Unfortunately, while vehicular cycling training may indeed help a small number of individuals, it simply isn’t a route to mass cycling – though the training industry won’t say this, as they presumably don’t want to offend their friends with the chequebook at the (real) Department for Transport.

Now, the pictures…

Anyway, if there are any vehicular cycling supremacists out there that want to keep making ridiculously grandiose claims, here’s some more images they might like to employ. (Click on any image for larger version.)

A photo of two girls on bikes outside their primary school in the Netherlands has been cut out and pasted onto a photo of a horrible road in Hackney

Such confidence – Bikeability can achieve so much! (Click here to see the girls safely back in Assen. UK photo by Rossi)

A photo of a late-middle-aged woman riding a bike in the Netherlands has been cut out and pasted into a London traffic scene, scarily close to a bus

Remember, you don’t need speed to practice vehicular cycling techniques. Just maintain eye contact with the driver, all will be well. (Here she is back on home ground. UK photo by Rossi)

A photo of five young girls cycling in the Netherlands, mixed with the horrible bus-choked reality at Hackney Central

Remember to take the lane through the junction, girls – especially you at the back! (NL photo by David Hembrow, UK photo by Hackney Cyclist)

A group of commuters in Utrecht, cut out and pasted into a photo of Euston Road in London, complete with thundering HGV and black cab.

Cycling is for everyone, a great way to get fit too! (But not really in the UK.)

A photo-montage of a Dutch family (mothers, several children) on an outing by bike, pasted into London's busy and dangerous Kings Cross

The whole family can enjoy days out by bike – just remember to clearly signal your intentions to the tipper truck driver! (Here they are not having to worry about tipper trucks.)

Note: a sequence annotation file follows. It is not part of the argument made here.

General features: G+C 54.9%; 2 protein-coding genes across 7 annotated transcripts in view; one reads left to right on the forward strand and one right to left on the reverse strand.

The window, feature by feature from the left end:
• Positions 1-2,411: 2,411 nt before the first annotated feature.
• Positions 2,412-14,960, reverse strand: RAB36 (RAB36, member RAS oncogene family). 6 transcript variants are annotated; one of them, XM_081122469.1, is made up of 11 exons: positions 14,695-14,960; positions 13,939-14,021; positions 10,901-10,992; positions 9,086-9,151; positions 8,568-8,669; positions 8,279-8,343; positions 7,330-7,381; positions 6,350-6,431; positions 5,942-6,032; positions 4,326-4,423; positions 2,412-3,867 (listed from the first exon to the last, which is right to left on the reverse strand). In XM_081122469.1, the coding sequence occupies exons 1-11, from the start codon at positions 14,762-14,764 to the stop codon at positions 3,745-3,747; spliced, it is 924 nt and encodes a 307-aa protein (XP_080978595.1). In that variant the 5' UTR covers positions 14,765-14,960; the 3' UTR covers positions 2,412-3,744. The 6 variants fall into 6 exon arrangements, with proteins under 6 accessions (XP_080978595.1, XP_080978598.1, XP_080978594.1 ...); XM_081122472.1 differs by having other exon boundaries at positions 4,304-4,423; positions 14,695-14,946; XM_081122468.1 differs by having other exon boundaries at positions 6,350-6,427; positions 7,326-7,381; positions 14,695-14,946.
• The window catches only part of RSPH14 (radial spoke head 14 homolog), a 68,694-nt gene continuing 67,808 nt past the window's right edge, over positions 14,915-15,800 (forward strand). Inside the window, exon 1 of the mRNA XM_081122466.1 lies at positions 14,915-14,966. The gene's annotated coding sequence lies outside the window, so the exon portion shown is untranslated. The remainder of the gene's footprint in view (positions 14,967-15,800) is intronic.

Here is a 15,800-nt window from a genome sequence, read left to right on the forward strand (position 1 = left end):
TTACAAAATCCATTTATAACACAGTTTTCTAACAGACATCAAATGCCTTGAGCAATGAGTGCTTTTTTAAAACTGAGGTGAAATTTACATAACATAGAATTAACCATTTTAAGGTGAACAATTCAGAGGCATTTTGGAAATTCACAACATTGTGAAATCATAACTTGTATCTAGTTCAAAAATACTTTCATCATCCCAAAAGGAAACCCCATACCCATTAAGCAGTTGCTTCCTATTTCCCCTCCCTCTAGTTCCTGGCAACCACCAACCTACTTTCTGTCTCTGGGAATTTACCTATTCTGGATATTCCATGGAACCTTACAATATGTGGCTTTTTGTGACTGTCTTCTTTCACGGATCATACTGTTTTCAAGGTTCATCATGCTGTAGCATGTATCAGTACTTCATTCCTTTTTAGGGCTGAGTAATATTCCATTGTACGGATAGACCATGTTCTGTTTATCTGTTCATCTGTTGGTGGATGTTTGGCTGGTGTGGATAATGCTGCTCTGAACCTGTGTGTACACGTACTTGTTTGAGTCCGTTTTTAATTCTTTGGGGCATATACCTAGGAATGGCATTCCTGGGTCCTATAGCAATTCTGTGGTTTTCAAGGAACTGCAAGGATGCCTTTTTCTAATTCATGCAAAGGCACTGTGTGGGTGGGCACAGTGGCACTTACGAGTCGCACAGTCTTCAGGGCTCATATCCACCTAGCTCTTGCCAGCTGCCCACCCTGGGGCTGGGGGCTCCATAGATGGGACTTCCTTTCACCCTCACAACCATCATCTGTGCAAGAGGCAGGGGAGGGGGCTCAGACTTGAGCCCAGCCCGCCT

(Yes, the last two are repeats from the 2012 post, but much improved over the originals!)

 


Epilogue: I shouldn’t have to say this again, but here it is anyway: I’m not against cycle training per sé – if someone wants to ride a bike bike in the UK today and they want advice on how to do it, then fair enough. Nor am I against vehicular cycling as a method of coping with Britain’s awful roads.

But to suggest that vehicular cycling training can have anything more than a miniscule effect on the number of people cycling is nonsense. Cycle training is not a route to mass cycling. Even some of cycle training’s biggest names admit that cycle training just isn’t reaching the masses.

And after yet another cycling death involving someone with plenty of cycling experience, how much skill do we expect the average person to possess in order to cope with riding a bike amongst motor vehicles?

 

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An open letter to UK’s cycle training industry

The Alternative Department for Transport emblem
The Alternative Department for Transport

Re: Government using cycle training as an excuse to sideline cycling

Dear TABS and other cycle training organisations,

Are you annoyed that the politicians use you to suppress cycling? This probably comes as no surprise, political figures spouting nonsense is nothing new, after all!

Personally, I would be very annoyed if my work was being misrepresented, and used as an excuse to ignore real cycling provision – and unfortunately that’s exactly what’s happening with you.